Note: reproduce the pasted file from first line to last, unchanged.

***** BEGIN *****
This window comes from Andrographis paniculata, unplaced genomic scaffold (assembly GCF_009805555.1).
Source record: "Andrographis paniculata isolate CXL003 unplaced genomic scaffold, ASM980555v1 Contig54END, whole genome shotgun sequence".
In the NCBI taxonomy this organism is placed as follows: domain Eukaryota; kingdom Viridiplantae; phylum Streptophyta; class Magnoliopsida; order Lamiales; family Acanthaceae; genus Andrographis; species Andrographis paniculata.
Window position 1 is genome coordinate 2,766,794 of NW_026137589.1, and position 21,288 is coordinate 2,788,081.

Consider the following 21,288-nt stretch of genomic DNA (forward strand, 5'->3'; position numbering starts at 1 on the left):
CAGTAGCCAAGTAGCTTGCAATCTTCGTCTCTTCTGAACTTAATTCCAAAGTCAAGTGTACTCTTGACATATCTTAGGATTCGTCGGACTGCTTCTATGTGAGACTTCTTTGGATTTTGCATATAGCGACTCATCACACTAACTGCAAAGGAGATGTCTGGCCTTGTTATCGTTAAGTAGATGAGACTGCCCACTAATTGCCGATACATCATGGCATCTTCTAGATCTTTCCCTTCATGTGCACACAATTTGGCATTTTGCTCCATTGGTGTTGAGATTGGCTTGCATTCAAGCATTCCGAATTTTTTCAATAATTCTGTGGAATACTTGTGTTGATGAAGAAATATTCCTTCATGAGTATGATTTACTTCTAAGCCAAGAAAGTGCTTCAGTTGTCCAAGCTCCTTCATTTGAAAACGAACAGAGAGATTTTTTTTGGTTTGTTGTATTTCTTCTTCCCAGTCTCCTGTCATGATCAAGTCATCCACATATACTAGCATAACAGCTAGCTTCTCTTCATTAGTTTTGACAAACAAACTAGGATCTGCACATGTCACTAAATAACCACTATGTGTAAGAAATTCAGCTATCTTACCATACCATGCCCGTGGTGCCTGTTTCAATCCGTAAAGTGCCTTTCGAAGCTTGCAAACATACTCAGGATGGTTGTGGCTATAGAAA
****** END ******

This window comes from Andrographis paniculata, unplaced genomic scaffold (assembly GCF_009805555.1).
Source record: "Andrographis paniculata isolate CXL003 unplaced genomic scaffold, ASM980555v1 Contig54END, whole genome shotgun sequence".
In the NCBI taxonomy this organism is placed as follows: domain Eukaryota; kingdom Viridiplantae; phylum Streptophyta; class Magnoliopsida; order Lamiales; family Acanthaceae; genus Andrographis; species Andrographis paniculata.
Window position 1 is genome coordinate 2,766,794 of NW_026137589.1, and position 21,288 is coordinate 2,788,081.

Consider the following 21,288-nt stretch of genomic DNA (forward strand, 5'->3'; position numbering starts at 1 on the left):
CAGTAGCCAAGTAGCTTGCAATCTTCGTCTCTTCTGAACTTAATTCCAAAGTCAAGTGTACTCTTGACATATCTTAGGATTCGTCGGACTGCTTCTATGTGAGACTTCTTTGGATTTTGCATATAGCGACTCATCACACTAACTGCAAAGGAGATGTCTGGCCTTGTTATCGTTAAGTAGATGAGACTGCCCACTAATTGCCGATACATCATGGCATCTTCTAGATCTTTCCCTTCATGTGCACACAATTTGGCATTTTGCTCCATTGGTGTTGAGATTGGCTTGCATTCAAGCATTCCGAATTTTTTCAATAATTCTGTGGAATACTTGTGTTGATGAAGAAATATTCCTTCATGAGTATGATTTACTTCTAAGCCAAGAAAGTGCTTCAGTTGTCCAAGCTCCTTCATTTGAAAACGAACAGAGAGATTTTTTTTGGTTTGTTGTATTTCTTCTTCCCAGTCTCCTGTCATGATCAAGTCATCCACATATACTAGCATAACAGCTAGCTTCTCTTCATTAGTTTTGACAAACAAACTAGGATCTGCACATGTCACTAAATAACCACTATGTGTAAGAAATTCAGCTATCTTACCATACCATGCCCGTGGTGCCTGTTTCAATCCGTAAAGTGCCTTTCGAAGCTTGCAAACATACTCAGGATGGTTGTGGCTATAGAAA